The three best of the first quarter were (in reverse order) Richard III (would have been higher, but a bit too lengthy); The Two Gentlemen of Verona, a real discovery which I'm surprised is not better known; and best of all The Comedy of Errors, which I guess was the only one of this run that had made much impression on me before.
My least favourite was The Taming of the Shrew, where I just didn't like the basic concept. The basic concepts in Titus Andronicus are pretty unpleasant too, but it is not being marketed as a comedy. Love's Labour's Lost is half decent and half incomprehensible.
I'm taking a position on the three parts of Henry VI, which is that Part 2 was written first and then Part 1, with Part 3 last. Part 2 has too much sticking closely to the history books, and feels very much like a beginner's effort to extract drama from Holinshed. The other two parts feel more confident, and Part 3 clearly leads straight into Richard III. Indeed, Part 3 and Richard III are so much better that I rather feel Shakespeare must have been working on other stuff in between, perhaps some of the earlier comedies, or even his scene for Thomas More.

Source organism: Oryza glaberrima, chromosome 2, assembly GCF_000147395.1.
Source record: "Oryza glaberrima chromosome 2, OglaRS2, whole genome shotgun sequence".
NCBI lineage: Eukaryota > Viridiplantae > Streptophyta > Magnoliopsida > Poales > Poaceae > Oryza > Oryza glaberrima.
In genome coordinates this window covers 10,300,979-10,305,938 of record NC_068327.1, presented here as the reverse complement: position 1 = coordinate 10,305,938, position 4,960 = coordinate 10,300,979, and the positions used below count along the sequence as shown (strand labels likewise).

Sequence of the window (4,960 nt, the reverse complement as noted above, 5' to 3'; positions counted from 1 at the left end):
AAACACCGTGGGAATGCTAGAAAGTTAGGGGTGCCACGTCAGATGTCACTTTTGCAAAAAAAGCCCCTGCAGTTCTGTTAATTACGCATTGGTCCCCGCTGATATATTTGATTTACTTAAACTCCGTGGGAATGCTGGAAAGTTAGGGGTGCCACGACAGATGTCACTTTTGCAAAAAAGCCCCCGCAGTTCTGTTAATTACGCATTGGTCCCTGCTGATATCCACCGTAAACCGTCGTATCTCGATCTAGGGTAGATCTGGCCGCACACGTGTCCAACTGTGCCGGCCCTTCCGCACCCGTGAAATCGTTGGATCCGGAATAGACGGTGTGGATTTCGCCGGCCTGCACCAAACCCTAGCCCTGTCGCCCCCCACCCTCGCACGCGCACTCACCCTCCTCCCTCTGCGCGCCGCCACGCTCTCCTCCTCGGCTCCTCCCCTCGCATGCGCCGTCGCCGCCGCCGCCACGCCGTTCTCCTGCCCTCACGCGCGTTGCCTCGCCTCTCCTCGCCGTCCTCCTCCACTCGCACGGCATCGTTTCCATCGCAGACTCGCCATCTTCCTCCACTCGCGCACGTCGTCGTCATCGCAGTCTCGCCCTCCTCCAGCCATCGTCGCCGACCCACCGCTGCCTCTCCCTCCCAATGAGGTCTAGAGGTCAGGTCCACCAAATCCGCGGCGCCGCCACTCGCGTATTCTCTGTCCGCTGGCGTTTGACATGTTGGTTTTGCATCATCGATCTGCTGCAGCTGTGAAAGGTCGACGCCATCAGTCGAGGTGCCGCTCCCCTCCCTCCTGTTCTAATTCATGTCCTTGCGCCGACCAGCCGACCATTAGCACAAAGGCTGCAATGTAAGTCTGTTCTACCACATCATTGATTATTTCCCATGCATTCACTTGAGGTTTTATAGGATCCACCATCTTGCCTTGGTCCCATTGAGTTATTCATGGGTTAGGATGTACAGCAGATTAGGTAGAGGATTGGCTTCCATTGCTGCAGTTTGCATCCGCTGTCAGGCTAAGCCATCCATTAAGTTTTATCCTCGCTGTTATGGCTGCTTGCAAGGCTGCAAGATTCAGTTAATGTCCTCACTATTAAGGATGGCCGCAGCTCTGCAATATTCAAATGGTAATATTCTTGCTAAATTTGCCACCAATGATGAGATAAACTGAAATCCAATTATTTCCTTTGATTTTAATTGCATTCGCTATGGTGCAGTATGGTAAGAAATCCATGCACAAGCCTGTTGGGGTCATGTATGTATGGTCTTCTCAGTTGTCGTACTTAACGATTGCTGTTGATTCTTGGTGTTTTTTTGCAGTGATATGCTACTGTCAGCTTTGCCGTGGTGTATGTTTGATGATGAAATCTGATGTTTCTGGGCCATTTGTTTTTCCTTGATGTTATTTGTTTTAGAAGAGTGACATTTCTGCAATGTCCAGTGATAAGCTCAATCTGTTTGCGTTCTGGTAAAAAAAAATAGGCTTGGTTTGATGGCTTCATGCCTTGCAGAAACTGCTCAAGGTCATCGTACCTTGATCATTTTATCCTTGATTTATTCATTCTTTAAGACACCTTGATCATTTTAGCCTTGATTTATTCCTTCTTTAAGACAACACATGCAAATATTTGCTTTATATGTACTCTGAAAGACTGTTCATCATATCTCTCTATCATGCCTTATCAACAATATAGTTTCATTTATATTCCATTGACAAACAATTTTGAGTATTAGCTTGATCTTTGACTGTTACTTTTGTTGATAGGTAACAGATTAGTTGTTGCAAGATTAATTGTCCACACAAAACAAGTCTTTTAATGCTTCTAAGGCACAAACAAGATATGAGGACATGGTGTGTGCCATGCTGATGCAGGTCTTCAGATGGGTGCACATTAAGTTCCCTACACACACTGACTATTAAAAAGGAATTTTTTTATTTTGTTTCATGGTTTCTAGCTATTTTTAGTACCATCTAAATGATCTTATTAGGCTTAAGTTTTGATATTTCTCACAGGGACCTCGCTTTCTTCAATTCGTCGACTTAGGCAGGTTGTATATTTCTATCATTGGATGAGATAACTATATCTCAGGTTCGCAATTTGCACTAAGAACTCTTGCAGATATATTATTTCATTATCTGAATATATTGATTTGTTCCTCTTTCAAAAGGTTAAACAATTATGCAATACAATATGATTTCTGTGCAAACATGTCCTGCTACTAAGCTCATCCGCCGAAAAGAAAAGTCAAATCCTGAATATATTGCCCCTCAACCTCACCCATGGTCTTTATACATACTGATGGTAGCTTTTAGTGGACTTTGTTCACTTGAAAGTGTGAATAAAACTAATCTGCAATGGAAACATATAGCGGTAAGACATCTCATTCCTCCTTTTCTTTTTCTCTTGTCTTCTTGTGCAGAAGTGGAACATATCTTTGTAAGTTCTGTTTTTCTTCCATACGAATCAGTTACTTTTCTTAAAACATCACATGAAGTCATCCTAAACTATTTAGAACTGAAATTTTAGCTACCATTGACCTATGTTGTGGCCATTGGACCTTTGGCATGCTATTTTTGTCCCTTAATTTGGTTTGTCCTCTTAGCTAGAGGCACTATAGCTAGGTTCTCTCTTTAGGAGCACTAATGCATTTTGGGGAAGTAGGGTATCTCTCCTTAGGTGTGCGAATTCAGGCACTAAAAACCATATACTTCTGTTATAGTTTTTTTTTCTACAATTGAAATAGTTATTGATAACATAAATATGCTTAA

But basically, I have discovered that the reason these plays are classics is that they are (mostly) very good.